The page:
Alzheimer’s Awareness Month and Brain Health in Massachusetts

June is Alzheimer’s and Brain Health Awareness Month, so the Alzheimer’s Association is conducting several initiatives in Massachusetts, specifically.

There are more than 55 million people worldwide living with Alzheimer’s disease and other forms of dementia.

For this reason, the need to understand and address this devastating condition that runs through us as a society is increasingly imperative.

Purple is the official color of the movement against the disease.

Understanding Alzheimer’s disease

Alzheimer’s disease is a progressive brain disorder that affects memory, thinking and behavior.

It is the most common cause of dementia, accounting for approximately 60-80% of cases.

Alzheimer’s gradually destroys a person’s cognitive abilities, affecting their ability to perform daily tasks.

Ultimately, this leads to total dependence on others for care.

The disease primarily affects older adults, although early-onset Alzheimer’s can also occur in people in their 40s or 50s.

While age and genetics are beyond our control, there are actions that can be taken to reduce the risk or delay the onset of the disease:

  • Adopt a brain-healthy lifestyle,
  • Include regular physical exercise,
  • Incorporate a balanced diet,
  • Mental stimulation,
  • Quality sleep, among others.

Alzheimer’s Awareness Month: The Global Impact of The Disease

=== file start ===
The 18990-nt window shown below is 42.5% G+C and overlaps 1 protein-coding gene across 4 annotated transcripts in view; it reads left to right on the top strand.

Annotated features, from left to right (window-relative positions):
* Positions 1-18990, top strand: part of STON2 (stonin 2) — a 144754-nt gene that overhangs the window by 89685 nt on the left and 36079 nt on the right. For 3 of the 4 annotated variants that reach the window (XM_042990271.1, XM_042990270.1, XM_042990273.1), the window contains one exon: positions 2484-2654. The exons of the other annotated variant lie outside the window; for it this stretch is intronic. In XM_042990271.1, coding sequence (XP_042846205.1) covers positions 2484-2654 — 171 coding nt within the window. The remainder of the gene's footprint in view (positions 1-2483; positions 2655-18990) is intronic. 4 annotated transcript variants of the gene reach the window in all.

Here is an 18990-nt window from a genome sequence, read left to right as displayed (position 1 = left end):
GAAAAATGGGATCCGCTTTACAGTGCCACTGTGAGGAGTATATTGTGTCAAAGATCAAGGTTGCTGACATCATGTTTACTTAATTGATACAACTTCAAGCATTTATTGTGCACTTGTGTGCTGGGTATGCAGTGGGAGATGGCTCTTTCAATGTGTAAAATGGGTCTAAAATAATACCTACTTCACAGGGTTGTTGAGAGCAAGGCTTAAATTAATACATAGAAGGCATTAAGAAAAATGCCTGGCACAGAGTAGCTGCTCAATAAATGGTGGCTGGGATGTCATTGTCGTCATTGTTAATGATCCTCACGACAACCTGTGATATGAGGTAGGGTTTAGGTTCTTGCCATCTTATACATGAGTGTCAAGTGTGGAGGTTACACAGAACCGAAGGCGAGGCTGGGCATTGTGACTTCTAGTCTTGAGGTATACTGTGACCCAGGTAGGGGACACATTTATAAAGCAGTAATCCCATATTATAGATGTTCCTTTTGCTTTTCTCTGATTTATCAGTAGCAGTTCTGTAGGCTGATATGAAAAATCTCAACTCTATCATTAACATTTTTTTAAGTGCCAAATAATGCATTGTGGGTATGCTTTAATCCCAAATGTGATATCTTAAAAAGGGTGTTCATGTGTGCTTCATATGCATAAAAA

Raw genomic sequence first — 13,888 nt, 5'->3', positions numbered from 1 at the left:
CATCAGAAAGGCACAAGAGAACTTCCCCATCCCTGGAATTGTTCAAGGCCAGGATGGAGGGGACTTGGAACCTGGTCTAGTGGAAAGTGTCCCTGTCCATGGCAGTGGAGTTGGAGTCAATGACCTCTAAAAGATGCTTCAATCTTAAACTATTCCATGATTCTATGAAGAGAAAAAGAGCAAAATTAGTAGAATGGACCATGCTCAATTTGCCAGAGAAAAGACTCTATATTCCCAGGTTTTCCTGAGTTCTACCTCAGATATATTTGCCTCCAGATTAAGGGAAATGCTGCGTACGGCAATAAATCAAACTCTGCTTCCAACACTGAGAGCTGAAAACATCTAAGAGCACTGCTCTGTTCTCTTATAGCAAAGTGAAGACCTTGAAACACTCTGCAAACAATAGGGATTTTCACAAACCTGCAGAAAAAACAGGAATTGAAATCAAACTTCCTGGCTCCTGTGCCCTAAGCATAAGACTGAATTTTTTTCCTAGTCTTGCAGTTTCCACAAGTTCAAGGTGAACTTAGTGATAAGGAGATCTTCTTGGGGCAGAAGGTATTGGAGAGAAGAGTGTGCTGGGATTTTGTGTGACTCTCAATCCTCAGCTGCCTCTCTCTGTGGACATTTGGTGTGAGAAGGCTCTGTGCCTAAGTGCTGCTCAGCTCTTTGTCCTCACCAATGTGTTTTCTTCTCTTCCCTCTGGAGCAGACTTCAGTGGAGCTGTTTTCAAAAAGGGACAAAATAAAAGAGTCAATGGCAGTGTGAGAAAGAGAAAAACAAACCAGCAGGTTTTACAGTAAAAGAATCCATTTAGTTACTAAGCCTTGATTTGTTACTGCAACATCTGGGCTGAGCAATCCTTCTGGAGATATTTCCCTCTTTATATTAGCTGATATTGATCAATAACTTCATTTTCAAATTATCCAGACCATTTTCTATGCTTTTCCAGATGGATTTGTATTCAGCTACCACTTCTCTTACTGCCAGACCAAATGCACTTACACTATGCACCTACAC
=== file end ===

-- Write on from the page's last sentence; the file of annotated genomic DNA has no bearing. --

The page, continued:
Alzheimer’s disease not only affects individuals and their families, but also poses significant challenges for society as a whole.

As the population ages, the number of people living with Alzheimer’s disease is expected to increase dramatically.

This increases pressure on healthcare systems, caregivers and economies around the world.

According to the World Alzheimer’s Report 2020, the estimated global cost of dementia care in 2020 was approximately $1 trillion, exceeding the GDP of many countries.

This financial burden falls on individuals, families, health systems and governments.

In addition, caregivers, who are usually family members, bear a high emotional, physical and financial cost, affecting their own well-being and quality of life.

Promoting Brain Health

Alzheimer’s and Brain Awareness Month offers a valuable opportunity to educate and engage communities in promoting brain health and awareness.

Alzheimer's Awareness Month

Alzheimer’s Awareness Month: Brain Health

Refers to the state of optimal functioning and well-being of the brain.

It encompasses various cognitive abilities, including memory, attention, problem solving and emotional regulation.

Factors such as genetics, lifestyle choices, environmental influences and overall physical health contribute to the foundation of brain health:

  • Regular physical exercise promotes blood flow to the brain, stimulates the growth of new neurons and improves cognitive function.
  • A balanced and nutritious diet rich in fruits, vegetables, whole grains and healthy fats provides essential nutrients that support brain health.
  • Adequate sleep is crucial and allows the brain to recover and rejuvenate.
  • Engaging in intellectually stimulating activities, such as puzzles, reading and learning new skills, helps keep the brain active.